Alliances:

Sinaloa Cartel (present in 15 states) dominates Western Mexico

Allies: Knights Templar, Gulf Cartel, Arellano Felix Organization, Cartel Jalisco Nueva Generacion

Los Zetas (present in 17 states) dominates Eastern Mexico

Allies: La Familia Michoacana, La Resistencia, Cartel Pacifico Sur

Battlegrounds:

Michoacan State:  Knights Templar vs Los Zetas and La Familia Michoacan

Guadalajara and Jalisco State:  Cartel Jalisco and Sinaloa Cartel vs Los Zetas

Veracruz: Los Zetas vs Cartel Jalisco

Ciudad Juarez: Vicente Carrillo Fuentes Organization (Juarez Cartel) vs Sinaloa Cartel

Monterrey:  Los Zetas vs Gulf Cartel

Rio Grande Valley: ‘Civil War’ amongst Gulf Cartel members, Los Metros vs Los Rojos

Other popular drug plazas:

Acapulco: Secured by Sinaloa affiliate La Barredora after battle with Independent Cartel of Acapulco

Tijuana:   Run by Arellano Felix Organization on behalf of Sinaloa Cartel

 

“@MexicanMitt” Twitter account mocks Romney’s courtship of Latino voters

 

The Real Mitt Romney has launched a bid to win over Latino voters, from noting that his father was born in Mexico, to airing a new Spanish-language ad in Florida. But he’s not getting any help from @MexicanMitt, a ribald and unsympathetic Latino alter ego someone has launched on Twitter.

As the GOP frontrunner made his way down to the next primary state of South Carolina, Mexican Mitt tweeted, “Esta noche voy a el Sur de Carolina. Carolina es mi otra esposa, guey!” – meaning, “Tonight I am going to the South of Carolina. Carolina is my other wife!”

The Twitter alter ego comes as Romney makes a serious push to court Latino voters, the nation’s fastest-growing voting bloc and a minority that could prove crucial in upcoming GOP primary states such as Florida and Nevada. 

 

Despite his distant Mexican roots, though, Romney has come under fire for his immigration stance. The former Massachusetts governor vowed that as president he would veto the DREAM Act, the Democrats’ measure to provide a path to citizenship for some undocumented children of immigrants who attend college or serve in the military.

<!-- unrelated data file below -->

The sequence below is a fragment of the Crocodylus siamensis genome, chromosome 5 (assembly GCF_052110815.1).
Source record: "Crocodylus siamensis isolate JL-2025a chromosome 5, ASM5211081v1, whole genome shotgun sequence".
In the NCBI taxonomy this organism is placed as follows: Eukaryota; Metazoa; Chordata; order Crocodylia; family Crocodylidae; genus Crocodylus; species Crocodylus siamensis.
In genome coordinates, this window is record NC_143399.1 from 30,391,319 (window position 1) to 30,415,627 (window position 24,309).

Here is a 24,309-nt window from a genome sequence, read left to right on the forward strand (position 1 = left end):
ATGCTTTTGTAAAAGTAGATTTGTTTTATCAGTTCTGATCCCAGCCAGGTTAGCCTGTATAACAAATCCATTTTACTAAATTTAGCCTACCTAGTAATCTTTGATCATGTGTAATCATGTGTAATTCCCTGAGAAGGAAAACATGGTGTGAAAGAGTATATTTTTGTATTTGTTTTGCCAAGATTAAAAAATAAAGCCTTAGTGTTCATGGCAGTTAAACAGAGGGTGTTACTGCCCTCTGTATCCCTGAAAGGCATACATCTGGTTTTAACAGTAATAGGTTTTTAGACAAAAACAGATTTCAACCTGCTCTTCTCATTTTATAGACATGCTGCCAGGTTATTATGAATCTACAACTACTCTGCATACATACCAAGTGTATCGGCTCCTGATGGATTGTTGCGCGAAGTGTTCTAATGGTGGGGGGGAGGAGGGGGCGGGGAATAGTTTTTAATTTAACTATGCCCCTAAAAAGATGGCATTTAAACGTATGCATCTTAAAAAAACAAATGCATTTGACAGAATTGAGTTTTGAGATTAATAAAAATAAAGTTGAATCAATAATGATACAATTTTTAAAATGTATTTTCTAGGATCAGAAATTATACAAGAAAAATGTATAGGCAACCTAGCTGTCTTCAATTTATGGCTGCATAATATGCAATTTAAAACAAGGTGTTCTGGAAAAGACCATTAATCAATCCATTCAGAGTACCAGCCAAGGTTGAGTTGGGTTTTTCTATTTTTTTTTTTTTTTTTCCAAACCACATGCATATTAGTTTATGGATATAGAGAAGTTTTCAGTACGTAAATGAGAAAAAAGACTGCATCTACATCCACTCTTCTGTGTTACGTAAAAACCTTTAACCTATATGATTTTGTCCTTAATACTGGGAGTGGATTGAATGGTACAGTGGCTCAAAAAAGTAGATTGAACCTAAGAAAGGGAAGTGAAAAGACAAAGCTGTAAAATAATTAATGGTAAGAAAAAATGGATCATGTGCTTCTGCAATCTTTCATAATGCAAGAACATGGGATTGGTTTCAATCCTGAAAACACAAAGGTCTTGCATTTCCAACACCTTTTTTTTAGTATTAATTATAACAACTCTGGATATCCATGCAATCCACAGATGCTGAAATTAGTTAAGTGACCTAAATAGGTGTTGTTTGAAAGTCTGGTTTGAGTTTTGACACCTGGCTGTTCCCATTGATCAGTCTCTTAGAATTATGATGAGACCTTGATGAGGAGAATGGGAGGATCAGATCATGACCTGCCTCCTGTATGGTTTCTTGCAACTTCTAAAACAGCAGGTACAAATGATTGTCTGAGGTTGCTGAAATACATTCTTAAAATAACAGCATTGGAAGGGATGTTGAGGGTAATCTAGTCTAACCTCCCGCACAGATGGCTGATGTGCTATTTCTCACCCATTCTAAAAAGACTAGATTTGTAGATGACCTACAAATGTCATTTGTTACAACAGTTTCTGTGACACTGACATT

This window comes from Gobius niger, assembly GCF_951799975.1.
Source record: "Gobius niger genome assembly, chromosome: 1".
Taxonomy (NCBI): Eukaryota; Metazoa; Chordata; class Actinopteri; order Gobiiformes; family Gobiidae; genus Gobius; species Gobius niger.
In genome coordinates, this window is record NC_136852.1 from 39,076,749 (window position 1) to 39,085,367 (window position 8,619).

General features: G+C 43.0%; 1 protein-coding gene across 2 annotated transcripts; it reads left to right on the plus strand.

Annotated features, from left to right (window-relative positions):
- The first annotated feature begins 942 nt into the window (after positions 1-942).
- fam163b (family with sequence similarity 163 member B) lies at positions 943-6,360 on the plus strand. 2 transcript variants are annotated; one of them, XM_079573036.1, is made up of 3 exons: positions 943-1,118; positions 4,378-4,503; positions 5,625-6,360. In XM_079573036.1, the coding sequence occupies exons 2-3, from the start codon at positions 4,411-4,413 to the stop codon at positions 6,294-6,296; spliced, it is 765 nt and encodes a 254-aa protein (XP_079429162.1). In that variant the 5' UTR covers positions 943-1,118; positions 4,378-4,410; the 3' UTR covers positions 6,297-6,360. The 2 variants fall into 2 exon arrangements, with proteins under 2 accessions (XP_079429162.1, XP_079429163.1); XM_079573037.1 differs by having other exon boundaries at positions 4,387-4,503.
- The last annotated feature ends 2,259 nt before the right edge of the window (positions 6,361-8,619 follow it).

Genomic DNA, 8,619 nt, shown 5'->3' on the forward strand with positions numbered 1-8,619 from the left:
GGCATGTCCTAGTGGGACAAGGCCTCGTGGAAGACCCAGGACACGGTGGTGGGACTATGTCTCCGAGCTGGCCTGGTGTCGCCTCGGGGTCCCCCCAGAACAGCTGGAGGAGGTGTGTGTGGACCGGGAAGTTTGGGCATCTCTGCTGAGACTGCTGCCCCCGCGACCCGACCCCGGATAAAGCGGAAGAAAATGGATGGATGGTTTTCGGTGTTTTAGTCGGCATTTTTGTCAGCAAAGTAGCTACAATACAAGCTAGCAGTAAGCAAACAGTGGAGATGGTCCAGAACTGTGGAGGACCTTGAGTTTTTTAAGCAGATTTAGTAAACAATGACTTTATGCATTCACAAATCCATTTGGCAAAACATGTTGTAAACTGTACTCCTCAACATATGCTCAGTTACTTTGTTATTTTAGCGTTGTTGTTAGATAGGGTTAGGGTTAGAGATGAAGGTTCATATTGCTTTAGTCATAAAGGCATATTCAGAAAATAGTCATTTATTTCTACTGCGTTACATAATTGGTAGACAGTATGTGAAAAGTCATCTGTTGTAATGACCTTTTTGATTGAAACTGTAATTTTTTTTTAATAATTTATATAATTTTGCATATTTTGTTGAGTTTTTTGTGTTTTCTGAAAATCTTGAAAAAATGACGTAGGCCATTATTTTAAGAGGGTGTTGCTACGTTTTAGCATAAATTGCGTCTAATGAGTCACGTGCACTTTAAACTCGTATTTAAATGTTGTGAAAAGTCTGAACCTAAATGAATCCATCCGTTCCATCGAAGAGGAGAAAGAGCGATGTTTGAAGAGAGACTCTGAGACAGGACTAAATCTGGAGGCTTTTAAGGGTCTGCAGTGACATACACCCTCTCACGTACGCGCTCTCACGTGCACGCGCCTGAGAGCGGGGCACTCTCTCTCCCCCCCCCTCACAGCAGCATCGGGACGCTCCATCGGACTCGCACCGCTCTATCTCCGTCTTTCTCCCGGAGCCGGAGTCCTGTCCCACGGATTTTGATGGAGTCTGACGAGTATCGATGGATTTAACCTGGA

“I work in education and I know first-hand how important the DREAM Act is for Latino youth, for kids who are in this country without having taken part in the decision to come here,” Lopez said. “The short answer is: I wouldn’t vote for Romney.”

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In honor of Dominican Independence Day, a heartfelt love letter to the D.R.

It had been a few years since I last visited the Dominican Republic. Three – to be exact. I used to go every summer, but as you get older, life gradually gets in the way.

When my mother suggested I join her to visit our family during the first week of January 2012, I was ecstatic.

The seven days in the small town of Licey al Medio (located in the Cibao province of the Dominican Republic) were bittersweet. It was hard to see my maternal grandmother Juana, who suffers from Alzheimer’s disease and is now in her later stages.

As hard as that was, I also had a beautiful time. Whenever I’m in my parents’ native country, I feel at peace. I feel grateful for what I do have, and disappointed at myself for what I take for granted. It is also a relief to not have my BlackBerry glued to my hand at all times. 

Today, the Dominican Republic celebrates its independence. In honor of that, I wanted to share a mosaic of my most recent trip. Through photography, this is my love letter to the country.

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Argentina: Kirchner takes a tough stance on Falklands dispute. Wants to renegotiate flights.

In a fiery speech delivered as she launched the next session of the Argentine Congress, Kirchner announced that she will personally file a complaint on theMalvinas, with the UN’s Special Committee on Decolonization this summer, and invited Argentina’s opposition leaders to join her cause.

“We cannot allow a colonial enclave to continue to exist in the midst of the 21stcentury,” a determined Kirchner said, in front of hundreds of applauding legislators and members of her peronista movement.

Ever since Argentine independence in the early 19th century, Britain and Argentina have bitterly disputed sovereignty over the South Atlantic islands, which Britain took by force in 1833.

“It is difficult not to be skeptical of any proposal that would in effect give Argentina control over access to our home,” Falkland’s Assembly Member Roger Edwards told local newspaper The Penguin News, reflecting islanders’ distrust for the Argentine government, which unsuccessfully invaded the islands in 1982.

But Kirchner said during her speech that she means no harm to the islanders, to the English, or to “anyone else.”

“We are a country that was built by immigrants,” Kirchner concluded. “I am the grand daughter of immigrants.”